How To Achieve Directors’ Full Potential

Four pilot projects can help build confidence, trust and rapport by gradually involving the board more deeply in key decisions and sharing more information.

This is the second of a two-part series. In Part 1, we described leading practices for educating and involving the board across the full range of strategic and tactical decisions during the crisis and recovery. In this second installment, we articulate the broad range of director competencies, then suggest four pilots for implementing optimal board engagement.

Exploiting perspective, experience and relationships

At a time when management is increasingly dedicated to “putting out fires” with limited ability to plan or consider longer-term consequences, the board provides a unique and often underutilized pool of resources:

Broad and deep experience. Directors bring centuries of collective experience across industries, functional disciplines, government service and academia. Many can share lessons learned from living through — and often leading companies through — past economic turmoil like the global financial crisis and dot-com bubble bursting, as well as the SARS and Ebola outbreaks.

The board should complement management’s thinking around building robust scenarios that span what’s possible, then sequencing investment plans. And directors’ outside perspectives will enhance the debate on how to implement stakeholder-centricity, given the wide range of current practices.

Cognitive diversity. The ability to generate a wide range of alternative solutions is critically important in complex, highly uncertain situations like the current crisis. Beyond the gradual progress being made in achieving diversity from gender and sexual orientation, recent research demonstrates the value of “cognitive diversity” in problem-solving — leveraging differences in how people process information and use expertise when faced with new situations.[1]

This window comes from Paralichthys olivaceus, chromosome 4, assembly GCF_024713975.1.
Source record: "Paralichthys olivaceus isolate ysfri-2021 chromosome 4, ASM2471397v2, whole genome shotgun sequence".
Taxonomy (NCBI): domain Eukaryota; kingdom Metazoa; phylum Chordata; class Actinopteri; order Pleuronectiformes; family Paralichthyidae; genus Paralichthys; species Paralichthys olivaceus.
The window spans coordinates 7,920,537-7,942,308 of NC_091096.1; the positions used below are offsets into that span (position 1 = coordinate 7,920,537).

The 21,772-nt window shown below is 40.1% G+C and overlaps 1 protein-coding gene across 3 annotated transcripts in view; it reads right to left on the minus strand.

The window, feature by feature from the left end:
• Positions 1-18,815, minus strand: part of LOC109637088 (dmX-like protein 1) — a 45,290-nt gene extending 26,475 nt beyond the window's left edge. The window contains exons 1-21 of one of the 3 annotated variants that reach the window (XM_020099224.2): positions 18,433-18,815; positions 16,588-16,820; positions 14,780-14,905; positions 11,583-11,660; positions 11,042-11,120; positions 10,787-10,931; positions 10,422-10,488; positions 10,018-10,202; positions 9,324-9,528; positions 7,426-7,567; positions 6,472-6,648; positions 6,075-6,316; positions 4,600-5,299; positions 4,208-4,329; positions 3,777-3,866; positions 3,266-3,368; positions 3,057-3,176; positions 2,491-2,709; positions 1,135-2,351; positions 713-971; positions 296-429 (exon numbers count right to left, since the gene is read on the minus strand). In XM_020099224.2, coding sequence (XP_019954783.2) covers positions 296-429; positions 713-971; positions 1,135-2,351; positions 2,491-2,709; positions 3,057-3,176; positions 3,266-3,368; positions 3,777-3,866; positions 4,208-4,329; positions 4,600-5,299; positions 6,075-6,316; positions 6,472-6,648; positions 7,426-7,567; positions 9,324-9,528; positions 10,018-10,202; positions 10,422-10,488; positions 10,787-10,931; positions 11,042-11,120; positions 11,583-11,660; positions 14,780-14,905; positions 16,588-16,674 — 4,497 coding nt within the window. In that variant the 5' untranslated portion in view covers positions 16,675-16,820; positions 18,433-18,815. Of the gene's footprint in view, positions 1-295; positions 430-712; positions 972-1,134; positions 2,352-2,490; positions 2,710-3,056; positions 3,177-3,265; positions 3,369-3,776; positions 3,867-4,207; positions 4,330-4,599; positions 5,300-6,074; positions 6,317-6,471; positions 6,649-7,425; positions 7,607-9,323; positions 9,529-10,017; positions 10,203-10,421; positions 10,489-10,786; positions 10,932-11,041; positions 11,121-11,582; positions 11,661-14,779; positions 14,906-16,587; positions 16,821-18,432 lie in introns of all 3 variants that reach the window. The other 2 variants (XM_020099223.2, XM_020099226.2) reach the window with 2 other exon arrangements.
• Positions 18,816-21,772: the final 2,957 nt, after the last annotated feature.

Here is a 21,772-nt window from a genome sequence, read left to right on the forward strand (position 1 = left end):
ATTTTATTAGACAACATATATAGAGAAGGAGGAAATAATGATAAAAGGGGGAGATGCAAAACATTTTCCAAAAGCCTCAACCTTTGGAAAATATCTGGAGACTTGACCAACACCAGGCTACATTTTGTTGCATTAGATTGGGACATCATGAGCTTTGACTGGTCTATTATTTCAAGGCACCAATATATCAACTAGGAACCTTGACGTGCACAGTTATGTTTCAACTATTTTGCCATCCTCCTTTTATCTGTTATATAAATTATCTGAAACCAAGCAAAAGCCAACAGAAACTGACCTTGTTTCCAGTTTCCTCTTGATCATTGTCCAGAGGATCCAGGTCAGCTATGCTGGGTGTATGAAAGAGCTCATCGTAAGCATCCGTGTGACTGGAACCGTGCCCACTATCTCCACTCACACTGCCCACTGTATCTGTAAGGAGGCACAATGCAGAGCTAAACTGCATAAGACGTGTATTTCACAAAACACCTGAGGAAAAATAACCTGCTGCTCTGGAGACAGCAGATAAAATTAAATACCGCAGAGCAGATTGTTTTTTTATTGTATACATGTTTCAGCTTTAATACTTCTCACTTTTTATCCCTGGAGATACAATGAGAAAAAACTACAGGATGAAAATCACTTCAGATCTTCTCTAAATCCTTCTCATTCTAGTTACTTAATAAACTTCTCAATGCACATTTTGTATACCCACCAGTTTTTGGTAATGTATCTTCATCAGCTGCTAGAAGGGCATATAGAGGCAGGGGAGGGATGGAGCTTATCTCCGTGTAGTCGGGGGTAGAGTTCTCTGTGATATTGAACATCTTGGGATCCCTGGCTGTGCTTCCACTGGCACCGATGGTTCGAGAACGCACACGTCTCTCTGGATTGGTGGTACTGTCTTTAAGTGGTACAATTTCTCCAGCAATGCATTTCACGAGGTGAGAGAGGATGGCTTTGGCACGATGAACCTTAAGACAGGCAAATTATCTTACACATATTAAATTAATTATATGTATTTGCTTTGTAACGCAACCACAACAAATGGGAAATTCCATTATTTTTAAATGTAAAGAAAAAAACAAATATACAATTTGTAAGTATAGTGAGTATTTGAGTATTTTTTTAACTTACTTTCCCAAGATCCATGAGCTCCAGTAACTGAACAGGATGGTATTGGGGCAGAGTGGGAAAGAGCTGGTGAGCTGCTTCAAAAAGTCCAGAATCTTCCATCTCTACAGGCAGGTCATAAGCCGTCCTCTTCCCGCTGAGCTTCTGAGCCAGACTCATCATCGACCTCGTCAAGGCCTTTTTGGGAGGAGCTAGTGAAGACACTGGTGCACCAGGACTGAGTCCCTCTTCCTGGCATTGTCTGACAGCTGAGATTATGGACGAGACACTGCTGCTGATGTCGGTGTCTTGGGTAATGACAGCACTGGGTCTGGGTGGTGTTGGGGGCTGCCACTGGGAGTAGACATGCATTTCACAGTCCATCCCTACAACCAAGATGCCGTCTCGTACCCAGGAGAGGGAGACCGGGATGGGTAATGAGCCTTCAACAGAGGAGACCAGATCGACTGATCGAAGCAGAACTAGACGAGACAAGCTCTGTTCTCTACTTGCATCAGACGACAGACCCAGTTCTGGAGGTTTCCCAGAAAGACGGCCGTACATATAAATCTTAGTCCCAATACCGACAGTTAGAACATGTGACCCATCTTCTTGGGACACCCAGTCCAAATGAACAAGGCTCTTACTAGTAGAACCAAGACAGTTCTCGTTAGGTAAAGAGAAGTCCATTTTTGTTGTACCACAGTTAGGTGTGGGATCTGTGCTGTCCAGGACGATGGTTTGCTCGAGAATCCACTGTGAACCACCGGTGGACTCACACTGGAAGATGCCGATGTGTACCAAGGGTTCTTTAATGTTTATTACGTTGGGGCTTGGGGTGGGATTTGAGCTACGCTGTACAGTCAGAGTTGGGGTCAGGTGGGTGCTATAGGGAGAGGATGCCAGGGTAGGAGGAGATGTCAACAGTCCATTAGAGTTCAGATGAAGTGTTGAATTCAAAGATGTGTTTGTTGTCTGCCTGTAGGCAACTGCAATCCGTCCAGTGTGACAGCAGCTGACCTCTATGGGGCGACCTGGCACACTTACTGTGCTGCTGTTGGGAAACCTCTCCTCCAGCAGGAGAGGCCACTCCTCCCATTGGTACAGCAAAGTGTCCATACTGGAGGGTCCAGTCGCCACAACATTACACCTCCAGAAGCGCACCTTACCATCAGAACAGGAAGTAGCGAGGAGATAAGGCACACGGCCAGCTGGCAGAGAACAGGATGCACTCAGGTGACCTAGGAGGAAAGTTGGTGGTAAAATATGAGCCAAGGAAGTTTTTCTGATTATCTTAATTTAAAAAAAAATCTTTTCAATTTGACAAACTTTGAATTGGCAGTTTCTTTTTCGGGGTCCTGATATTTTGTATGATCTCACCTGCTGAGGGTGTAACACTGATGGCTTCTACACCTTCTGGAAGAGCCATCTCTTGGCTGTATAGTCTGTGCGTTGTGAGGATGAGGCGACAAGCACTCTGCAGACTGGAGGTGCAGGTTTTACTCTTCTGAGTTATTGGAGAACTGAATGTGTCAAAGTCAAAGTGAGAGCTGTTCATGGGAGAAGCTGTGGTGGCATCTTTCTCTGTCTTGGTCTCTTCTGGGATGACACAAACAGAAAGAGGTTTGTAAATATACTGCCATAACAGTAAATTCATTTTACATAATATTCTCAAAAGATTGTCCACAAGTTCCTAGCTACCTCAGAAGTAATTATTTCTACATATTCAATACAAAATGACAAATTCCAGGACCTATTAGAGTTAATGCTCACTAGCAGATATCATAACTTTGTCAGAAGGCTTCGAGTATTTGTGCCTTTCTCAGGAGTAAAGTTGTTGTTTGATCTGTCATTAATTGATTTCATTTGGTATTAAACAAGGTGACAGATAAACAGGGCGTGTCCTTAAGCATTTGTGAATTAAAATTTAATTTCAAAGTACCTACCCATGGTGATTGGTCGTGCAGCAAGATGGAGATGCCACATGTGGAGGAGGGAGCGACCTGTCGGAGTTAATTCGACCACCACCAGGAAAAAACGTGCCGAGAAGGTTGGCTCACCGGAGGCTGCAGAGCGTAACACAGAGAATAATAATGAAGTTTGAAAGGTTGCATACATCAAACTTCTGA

Conversely, if everyone on the team approaches problems the same way — low cognitive diversity — it’s difficult to think outside the box, and better answers may be missed.

Real-time insights. Drawing on their current roles as executives and board members at other organizations, directors can synthesize live case studies on how those leaders manage the crisis and plan for its aftermath — particularly when directors have exposure to industries and regions reopening at different rates.

Extended networks. George Day and Paul Schoemaker point out how directors help managers improve their “vigilance” — the ability to identify potential internal problems and disruptive external trends.[2]

In addition, directors’ mine their relationships to identify potential acquisitions, ecosystem partners, alternative suppliers and recruiting candidates from other industries.

Complementary incentives. Other characteristics of the director’s role guard against risk aversion and short-termism:

• Their tenure in S&P 500 companies averages more than twice that of CEOs (11 years vs. 5 years),[3],[4] so they can encourage and oversee investments that pay off over several years. This is especially relevant because most companies’ valuations depend on cash flows beyond five years.[5]

• Director compensation is usually some combination of fixed fees and equity ownership, which helps align their incentives as shareholder representatives. Beyond financial remuneration, their primary motivations revolve around their reputation and how other directors perceive their contributions.

• Board decisions that prioritize the long-term interests of the company are protected from being second-guessed by a court if directors act with due care and in good faith. This “business judgement rule” is the centerpiece of Delaware corporation law.[6]

Implementing optimal board engagement at your company

The archetypal governance practices we described in Part 1 work best in corporate and board cultures that encourage candid feedback, honest debate and the open sharing of information. How can your company migrate to a culture where executives won’t feel threatened or distracted when directors observe senior management meetings and have access to all the same data?